Art News magazine, now featuring Ringling Museum’s Veronese show, rightly points that circus king and museum founder John Ringling was a Veronese fan. Both were showman, after all. They both ¬loved the grandiose and the garish. It’s no wonder, then, that Ringling bought Veronese’s 8-foot-tall, brightly-colored painting “The Rest on the Flight into Egypt.”
But there’s far more to Veronese than bold painting. There was his bold way of dealing with the Inquisition when accused for taking liberties with Bible stories. And except for a parenthetic one-sentence reference, Art News said nothing more of it. Minimizing this is no small thing given today’s harsh culture wars between the secular and the religious and Veronese success in winning the war in his time.
How? He devised a way to escaped punishment as inventively as he painted.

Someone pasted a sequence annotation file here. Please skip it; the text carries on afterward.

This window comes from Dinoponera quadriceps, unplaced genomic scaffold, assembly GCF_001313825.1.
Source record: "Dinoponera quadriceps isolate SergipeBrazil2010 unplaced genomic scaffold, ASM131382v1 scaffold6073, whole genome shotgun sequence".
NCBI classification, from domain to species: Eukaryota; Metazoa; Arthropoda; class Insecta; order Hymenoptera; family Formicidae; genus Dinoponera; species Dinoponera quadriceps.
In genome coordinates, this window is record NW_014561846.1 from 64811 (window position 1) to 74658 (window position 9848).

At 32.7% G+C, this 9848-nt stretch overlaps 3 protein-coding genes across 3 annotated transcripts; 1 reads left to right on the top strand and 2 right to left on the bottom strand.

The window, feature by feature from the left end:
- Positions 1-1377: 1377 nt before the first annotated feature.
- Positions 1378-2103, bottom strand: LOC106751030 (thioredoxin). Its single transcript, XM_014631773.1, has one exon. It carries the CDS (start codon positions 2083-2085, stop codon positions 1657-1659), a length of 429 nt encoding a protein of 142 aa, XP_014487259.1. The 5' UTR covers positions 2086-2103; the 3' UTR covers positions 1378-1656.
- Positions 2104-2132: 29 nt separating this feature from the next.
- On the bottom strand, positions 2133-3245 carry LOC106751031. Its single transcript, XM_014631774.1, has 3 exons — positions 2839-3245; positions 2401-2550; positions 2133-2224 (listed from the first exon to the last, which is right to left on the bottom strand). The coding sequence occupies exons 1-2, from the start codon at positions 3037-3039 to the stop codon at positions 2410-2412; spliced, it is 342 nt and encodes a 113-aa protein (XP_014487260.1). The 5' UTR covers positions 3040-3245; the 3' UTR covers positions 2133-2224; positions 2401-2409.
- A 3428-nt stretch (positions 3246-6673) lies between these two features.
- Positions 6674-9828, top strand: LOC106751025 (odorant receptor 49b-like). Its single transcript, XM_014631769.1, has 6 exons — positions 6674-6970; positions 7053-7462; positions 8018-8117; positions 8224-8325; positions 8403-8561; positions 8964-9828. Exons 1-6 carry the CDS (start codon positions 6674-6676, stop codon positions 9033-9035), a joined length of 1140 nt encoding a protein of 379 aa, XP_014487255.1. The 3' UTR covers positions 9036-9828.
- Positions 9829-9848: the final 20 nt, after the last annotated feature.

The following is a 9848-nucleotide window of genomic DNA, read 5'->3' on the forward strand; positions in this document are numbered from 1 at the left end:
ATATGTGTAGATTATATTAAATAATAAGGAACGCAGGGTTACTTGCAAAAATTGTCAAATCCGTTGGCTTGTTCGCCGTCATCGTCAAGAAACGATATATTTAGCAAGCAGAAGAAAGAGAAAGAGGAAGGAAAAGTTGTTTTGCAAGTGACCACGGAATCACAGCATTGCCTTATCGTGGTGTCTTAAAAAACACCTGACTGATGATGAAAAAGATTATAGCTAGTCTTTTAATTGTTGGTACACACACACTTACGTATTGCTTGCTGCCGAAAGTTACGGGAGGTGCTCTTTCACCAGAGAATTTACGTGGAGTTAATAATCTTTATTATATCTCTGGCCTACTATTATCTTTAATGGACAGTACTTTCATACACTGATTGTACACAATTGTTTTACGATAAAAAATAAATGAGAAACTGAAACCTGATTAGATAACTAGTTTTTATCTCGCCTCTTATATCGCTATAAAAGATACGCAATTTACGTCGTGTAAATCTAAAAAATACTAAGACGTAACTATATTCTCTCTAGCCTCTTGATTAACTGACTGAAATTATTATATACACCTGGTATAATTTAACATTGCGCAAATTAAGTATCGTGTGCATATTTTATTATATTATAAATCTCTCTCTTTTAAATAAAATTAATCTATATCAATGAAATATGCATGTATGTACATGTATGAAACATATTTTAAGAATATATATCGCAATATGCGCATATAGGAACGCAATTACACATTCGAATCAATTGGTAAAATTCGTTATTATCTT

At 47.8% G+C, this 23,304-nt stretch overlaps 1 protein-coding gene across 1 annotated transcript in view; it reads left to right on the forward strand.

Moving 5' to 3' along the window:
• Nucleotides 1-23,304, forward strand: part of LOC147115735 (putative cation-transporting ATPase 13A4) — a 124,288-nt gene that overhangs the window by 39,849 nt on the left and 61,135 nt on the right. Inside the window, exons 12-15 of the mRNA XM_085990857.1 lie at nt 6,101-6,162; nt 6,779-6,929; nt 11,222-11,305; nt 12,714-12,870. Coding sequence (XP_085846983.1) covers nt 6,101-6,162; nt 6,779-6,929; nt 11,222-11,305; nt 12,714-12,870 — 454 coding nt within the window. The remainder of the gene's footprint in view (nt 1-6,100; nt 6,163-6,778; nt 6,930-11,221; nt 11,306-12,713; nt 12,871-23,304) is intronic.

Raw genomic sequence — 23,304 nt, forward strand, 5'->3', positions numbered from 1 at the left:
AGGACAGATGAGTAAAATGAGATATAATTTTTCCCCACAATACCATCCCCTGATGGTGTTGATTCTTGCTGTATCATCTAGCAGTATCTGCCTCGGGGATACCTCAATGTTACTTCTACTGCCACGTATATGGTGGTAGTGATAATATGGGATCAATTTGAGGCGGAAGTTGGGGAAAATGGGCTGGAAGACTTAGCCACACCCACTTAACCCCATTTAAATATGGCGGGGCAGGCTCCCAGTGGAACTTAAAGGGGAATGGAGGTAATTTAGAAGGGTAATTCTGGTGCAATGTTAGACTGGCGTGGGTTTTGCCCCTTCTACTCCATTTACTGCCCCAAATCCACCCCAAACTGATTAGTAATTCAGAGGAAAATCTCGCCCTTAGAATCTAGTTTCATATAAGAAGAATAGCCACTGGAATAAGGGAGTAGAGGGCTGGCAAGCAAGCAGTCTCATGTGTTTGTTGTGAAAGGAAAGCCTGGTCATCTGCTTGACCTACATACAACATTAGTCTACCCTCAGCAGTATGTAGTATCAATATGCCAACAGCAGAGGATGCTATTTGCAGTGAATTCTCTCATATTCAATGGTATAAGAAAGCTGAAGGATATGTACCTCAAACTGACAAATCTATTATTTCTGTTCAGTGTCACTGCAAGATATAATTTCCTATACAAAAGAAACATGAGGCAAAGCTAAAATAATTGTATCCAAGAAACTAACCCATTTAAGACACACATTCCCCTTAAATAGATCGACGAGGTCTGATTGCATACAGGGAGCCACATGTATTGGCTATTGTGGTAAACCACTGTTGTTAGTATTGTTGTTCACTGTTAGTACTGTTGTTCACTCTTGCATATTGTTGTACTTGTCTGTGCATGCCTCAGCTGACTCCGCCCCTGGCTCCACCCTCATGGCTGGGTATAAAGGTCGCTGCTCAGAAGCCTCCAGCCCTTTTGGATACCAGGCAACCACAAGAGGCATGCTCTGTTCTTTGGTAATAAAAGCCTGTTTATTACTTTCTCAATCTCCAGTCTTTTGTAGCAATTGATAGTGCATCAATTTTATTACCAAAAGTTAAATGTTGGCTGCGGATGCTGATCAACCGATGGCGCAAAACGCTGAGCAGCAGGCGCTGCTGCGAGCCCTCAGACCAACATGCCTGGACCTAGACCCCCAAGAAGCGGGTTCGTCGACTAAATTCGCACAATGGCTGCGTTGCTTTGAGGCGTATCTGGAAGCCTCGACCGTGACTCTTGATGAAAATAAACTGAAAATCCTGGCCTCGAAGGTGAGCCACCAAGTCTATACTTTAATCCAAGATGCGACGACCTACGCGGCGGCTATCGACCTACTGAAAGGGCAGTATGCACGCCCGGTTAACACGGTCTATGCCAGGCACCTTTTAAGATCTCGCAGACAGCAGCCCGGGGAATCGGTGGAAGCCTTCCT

When asked why he painted a dog instead of the Magdalene in “The Last Supper,” he said, “I did not feel that a figure of the Magdalene would look good there.” Behold! The artist speaks. He’ talked about aesthetics.
And even though Veronese lost this argument before the court and was ordered to correct the painting within 90 days or be punished, he avoided compromising his art by simply re-naming the picture. www.examiner.com/article/is-a-picture-worth-a-thousand-words-or-notInstead of the Last Supper, he re-titled it “The Feast in the House of Levi” by which it’s known to this day.
Andre Serrano could have followed Venornese’s example and re-named his controversial photograph of a crucifix immersed in a jar of urine – his protest against the commercialization of Christ – he called “Piss Christ.”
Knowing Veronese’s way of thinking can help Ringling Museum visitors appreciate the Biblical event pictured in “The Rest on the Flight into Egypt.” While you see the Madonna nursing her Child, Veronese also shows you colorfully-robed, winged angels picking dates from the trees, which lend the scene a party-air. With Veronese’s responses to the Inquisition in mind, you know that he dressed angels in red and showed them cavorting to enliven and otherwise decorate his picture.